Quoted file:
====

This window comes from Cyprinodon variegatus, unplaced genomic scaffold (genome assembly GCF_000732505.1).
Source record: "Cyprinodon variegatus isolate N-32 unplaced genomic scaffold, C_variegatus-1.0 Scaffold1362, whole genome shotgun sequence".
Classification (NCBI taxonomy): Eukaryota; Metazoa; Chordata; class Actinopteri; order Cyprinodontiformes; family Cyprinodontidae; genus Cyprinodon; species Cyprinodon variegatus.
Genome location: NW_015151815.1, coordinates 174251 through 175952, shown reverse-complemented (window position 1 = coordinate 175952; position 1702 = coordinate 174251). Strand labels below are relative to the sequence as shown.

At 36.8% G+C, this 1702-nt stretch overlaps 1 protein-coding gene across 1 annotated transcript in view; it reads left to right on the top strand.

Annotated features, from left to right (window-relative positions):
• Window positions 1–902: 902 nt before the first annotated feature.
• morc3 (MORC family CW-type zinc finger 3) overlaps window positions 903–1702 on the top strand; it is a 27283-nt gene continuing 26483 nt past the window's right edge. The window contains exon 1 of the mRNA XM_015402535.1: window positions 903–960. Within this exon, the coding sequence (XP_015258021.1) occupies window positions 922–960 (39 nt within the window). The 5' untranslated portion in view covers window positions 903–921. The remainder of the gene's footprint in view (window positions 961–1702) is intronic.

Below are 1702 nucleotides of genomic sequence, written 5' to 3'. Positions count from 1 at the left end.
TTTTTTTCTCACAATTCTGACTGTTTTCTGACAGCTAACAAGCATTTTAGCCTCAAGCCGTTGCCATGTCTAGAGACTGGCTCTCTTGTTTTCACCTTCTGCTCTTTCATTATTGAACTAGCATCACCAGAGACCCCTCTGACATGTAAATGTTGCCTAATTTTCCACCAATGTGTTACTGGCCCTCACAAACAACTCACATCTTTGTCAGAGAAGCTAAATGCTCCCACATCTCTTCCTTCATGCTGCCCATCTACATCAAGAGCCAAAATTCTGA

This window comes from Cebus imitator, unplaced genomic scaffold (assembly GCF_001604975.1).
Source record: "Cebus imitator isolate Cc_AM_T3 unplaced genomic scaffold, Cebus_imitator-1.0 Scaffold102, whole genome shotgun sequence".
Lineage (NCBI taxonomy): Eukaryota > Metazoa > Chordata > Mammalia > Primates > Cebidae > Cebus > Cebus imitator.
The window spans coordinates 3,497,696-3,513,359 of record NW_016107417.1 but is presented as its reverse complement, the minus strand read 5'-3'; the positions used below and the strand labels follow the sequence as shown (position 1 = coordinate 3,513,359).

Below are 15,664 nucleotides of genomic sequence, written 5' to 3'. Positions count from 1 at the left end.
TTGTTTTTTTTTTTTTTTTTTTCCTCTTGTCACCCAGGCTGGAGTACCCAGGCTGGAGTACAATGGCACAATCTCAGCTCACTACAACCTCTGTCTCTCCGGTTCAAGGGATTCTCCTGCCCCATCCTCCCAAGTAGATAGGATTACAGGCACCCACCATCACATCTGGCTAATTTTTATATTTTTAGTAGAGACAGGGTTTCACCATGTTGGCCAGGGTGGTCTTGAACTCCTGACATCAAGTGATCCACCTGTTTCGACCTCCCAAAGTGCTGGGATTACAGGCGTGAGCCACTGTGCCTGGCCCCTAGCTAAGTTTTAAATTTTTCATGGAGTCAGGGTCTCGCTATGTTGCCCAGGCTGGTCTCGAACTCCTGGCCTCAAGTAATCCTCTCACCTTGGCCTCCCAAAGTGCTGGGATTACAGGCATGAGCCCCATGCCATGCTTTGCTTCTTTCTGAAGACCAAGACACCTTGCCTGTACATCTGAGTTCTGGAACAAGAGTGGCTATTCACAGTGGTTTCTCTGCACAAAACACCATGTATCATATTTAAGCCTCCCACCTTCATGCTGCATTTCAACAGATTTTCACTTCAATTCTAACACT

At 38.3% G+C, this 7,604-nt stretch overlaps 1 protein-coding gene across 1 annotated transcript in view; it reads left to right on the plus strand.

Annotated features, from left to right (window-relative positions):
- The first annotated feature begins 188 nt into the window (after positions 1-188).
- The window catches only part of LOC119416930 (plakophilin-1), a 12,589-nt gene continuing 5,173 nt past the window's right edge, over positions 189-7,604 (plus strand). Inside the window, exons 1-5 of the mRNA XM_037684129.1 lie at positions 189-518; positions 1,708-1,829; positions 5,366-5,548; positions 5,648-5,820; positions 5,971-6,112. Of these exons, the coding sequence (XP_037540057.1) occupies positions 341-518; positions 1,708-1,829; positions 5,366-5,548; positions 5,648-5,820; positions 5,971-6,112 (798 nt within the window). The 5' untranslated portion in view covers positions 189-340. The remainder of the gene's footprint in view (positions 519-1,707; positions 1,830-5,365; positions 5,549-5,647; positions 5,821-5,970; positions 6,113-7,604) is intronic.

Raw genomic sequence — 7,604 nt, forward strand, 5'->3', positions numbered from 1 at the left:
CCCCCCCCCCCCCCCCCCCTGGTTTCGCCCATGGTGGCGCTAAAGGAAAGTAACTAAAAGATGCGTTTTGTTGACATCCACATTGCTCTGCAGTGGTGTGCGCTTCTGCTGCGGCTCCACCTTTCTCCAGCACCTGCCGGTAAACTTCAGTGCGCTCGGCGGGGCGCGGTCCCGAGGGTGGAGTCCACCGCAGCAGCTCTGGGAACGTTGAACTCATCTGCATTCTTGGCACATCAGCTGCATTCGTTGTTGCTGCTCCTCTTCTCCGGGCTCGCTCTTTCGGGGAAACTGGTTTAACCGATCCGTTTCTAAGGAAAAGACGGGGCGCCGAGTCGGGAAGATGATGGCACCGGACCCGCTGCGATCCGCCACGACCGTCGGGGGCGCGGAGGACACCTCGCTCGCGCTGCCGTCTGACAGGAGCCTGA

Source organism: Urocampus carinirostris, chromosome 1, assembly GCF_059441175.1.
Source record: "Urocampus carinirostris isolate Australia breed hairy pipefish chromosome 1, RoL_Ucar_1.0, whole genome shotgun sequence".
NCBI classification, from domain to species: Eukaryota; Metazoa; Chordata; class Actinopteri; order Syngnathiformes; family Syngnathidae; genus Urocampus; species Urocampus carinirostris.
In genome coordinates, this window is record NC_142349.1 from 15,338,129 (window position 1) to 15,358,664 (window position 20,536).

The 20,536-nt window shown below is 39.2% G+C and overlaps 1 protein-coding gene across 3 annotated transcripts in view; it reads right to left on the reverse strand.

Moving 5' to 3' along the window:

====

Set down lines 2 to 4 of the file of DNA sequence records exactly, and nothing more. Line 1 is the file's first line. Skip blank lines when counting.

Source record: "Cyprinodon variegatus isolate N-32 unplaced genomic scaffold, C_variegatus-1.0 Scaffold1362, whole genome shotgun sequence".
Classification (NCBI taxonomy): Eukaryota; Metazoa; Chordata; class Actinopteri; order Cyprinodontiformes; family Cyprinodontidae; genus Cyprinodon; species Cyprinodon variegatus.
Genome location: NW_015151815.1, coordinates 174251 through 175952, shown reverse-complemented (window position 1 = coordinate 175952; position 1702 = coordinate 174251). Strand labels below are relative to the sequence as shown.